Walker v. Brungard et al. Exhibit 53 is an original letter from George Brungard to Mr. Walker, written after the sale of the land, in which he says: "My sole purpose in purchasing it, was for the purpose of the more speedily to relieve my indorsements on your paper, and give you all the benefit of its after sale."
That while the legal title to lots fifty-five and fifty-six was in Brungard, he sold to John Salmon part thereof for $6000, on the 31st day of January, 1839, and had fraudulently applied the proceeds to his own use.
That exhibit 55 was the deed of the sheriff of Warren county to R. C. Stockton, to lots fifty-five and fifty-six, and the tract of land sold to Brungard by the sheriff, on the 14th day of May, 1838. This deed is dated September 16, 1839, and recites judgments against George Brungard in favor of the Commercial and Railroad Bank, for $1878, rendered in May, 1838; one in favor of Fellows, Read & Co., for the sum of $2738.86, on the 9th of May, 1839; one in favor of Parish & Co., for the sum of $2242, of same date; and another in favor of Parish & Co., for $1884.89, upon which executions against Brungard and his security, on the forthcoming bonds issued, were levied on the lots mentioned, and the land, for which Stockton bid $1960, and the deed was made accordingly.
That Stockton bought in trust for George Brungard, but pretendingly for the use and secretly in trust for Mrs. Brungard, in whose name the property is listed for taxation ; that Stockton paid no money of his own, but paid that of George Brungard ; if not the money "belonging to the complainant arising from the trust fund.”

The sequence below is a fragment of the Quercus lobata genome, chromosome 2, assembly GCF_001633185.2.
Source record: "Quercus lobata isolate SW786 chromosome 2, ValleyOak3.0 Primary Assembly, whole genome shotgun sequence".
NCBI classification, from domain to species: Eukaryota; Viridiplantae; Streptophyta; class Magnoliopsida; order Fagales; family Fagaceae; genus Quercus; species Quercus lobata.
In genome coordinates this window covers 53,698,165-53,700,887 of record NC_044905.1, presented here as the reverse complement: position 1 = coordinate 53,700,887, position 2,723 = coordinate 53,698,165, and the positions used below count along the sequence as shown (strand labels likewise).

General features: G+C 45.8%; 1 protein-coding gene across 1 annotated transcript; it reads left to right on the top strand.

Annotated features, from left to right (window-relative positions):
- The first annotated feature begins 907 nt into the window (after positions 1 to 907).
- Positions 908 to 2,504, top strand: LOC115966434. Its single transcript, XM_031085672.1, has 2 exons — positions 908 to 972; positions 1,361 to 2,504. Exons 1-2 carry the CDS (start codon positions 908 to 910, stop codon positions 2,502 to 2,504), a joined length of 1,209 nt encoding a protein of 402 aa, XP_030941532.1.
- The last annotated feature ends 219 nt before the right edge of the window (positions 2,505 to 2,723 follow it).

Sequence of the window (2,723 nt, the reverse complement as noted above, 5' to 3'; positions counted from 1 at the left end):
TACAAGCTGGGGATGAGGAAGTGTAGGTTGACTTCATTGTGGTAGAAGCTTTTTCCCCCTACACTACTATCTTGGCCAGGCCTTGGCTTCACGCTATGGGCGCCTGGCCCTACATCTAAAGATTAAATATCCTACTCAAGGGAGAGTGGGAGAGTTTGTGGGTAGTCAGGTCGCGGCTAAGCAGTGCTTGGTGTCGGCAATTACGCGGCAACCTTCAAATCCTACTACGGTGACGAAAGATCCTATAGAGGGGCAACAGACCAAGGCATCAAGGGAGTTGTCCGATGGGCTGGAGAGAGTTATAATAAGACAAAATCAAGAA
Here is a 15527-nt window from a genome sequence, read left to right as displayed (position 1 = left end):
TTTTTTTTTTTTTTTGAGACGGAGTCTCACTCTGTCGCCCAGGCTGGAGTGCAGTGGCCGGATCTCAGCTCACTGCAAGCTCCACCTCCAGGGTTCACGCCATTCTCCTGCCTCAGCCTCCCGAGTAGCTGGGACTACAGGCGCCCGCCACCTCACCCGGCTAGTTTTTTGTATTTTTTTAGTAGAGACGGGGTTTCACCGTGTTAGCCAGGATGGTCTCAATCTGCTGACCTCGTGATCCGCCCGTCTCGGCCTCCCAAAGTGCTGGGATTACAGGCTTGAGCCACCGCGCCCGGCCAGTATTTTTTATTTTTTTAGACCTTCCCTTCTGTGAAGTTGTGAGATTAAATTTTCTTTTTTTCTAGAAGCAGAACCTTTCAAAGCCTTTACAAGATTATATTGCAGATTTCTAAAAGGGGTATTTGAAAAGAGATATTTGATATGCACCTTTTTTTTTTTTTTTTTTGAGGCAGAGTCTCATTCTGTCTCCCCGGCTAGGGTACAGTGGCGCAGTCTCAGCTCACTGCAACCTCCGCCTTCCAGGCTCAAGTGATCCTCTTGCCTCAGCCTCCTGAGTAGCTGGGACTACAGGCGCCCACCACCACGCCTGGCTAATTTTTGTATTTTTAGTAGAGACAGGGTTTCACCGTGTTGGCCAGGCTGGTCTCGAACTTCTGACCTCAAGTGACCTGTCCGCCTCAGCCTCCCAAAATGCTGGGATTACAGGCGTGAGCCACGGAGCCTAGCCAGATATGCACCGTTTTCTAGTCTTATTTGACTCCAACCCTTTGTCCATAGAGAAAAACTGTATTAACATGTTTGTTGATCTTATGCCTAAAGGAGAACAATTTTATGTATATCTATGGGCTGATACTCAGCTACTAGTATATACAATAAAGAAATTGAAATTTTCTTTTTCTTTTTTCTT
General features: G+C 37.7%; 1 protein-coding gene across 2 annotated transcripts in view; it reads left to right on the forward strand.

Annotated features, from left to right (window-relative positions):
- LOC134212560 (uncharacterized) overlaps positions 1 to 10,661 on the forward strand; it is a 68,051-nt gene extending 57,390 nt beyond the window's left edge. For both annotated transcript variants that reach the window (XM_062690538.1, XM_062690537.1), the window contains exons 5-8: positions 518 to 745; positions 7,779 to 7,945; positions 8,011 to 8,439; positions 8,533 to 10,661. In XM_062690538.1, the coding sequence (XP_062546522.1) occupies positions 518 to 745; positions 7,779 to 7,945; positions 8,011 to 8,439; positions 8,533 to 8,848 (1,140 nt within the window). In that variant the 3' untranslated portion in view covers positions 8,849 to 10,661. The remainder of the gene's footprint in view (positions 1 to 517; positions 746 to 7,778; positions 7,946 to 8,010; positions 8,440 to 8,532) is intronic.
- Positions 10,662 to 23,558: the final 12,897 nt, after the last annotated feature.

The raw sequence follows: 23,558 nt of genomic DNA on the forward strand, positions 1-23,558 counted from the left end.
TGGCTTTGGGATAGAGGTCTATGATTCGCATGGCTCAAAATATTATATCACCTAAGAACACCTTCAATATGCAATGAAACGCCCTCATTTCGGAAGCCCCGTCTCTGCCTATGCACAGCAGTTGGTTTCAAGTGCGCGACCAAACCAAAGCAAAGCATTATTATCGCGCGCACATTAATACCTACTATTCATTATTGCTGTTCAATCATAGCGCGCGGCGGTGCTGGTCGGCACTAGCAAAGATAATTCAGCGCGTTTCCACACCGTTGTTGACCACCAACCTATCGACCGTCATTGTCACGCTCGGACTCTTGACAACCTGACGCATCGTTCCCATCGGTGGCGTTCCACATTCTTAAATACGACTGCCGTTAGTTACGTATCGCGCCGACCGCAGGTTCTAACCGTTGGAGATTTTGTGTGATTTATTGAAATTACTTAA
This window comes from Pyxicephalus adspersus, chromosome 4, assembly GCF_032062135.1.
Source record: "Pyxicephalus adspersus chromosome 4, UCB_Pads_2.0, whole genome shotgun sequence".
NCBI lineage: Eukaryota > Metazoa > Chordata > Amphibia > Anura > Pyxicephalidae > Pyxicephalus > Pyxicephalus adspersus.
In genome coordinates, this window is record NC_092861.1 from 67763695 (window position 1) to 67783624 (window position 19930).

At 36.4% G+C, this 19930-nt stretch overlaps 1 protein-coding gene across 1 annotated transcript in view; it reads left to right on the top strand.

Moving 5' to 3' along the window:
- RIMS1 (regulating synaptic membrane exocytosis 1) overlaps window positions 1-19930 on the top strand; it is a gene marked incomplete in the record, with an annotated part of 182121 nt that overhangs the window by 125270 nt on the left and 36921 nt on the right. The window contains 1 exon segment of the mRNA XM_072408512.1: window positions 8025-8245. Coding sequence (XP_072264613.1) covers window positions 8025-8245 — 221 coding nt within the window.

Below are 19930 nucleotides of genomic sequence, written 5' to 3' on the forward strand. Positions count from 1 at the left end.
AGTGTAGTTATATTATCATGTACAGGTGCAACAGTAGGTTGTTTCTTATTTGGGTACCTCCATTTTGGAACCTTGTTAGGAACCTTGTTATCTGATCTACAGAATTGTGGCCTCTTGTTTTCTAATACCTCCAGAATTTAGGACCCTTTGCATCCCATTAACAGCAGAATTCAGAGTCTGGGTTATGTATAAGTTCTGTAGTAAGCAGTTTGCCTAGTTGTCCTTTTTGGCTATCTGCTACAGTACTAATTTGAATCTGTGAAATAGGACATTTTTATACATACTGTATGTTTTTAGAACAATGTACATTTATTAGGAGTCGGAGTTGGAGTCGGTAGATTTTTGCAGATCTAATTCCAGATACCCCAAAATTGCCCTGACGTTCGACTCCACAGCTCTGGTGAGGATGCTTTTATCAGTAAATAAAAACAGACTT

That Salmon was informed when he bought of Brungard of his fraudulent acquisition of title.
That Stockton was not present at the sheriff's sale, but A. Burwell, Brupgard's lawyer was, and bid for the property, and bought it in Stockton's name, at which time he (Thomas F. Walker) notified all present of the frauds of Brungard, and the claims of his creditors; which notice Mrs. Brungard through Stockton had also. That exhibit 56 was Brungard's receipt to Thomas F. Walker
Walker v. Brungard et al. for divers claims in the deed of trust named, amounting to $50,000, much of which had been collected by Brungard, and appropriated to his own use, and much lost by wilful neglect ; that Brungard, by his "positive folly and wickedness," lost $26,000 in the notes of Tate and Poindexter by an injudicious suit in Louisiana to recover them, in which as a compromise he gave up the notes.
That Brungard has had all the books and accounts mentioned in the trust against his (Walker's) consent; that he had applied to Brungard to deliver them to the trustees, who had refused: he offered his aid, but Brungard refused it; he asked for a sight of the books, but it was refused; and he refused to render any other account than that filed with the bill.
That Brungard has received large sums in rents from the property he bought, and also from the sale of part of it to Salmon, since his purchase at the sale under the deed of trust, which he had never accounted for.
That Lewis and John F. Walker are men of probity and honor, and anxious to discharge the duties of their trust properly; that Salmon, Brungard and wife, and Stockton may be made defendants; that Brungard, who designs to flee the country, may be made speedily to account, &c.; that judgments have not been rendered against Brungard for a greater sum than $15,000, on his indorsements, and that it is not likely, in consequence of the death of the notary who protested the notes, to be held liable for more, and therefore the bill prays that the property be discharged from the incumbrance of the deed of trust, that he (Thomas F. Walker) might make an arrangement with his creditors with it; that the deeds, exhibits fifty-one, fifty-two, and fifty-five, might be set aside, and the trustees reinvested with title, Brungard be made to account for all he had collected or lost of the trust fund, and for other relief.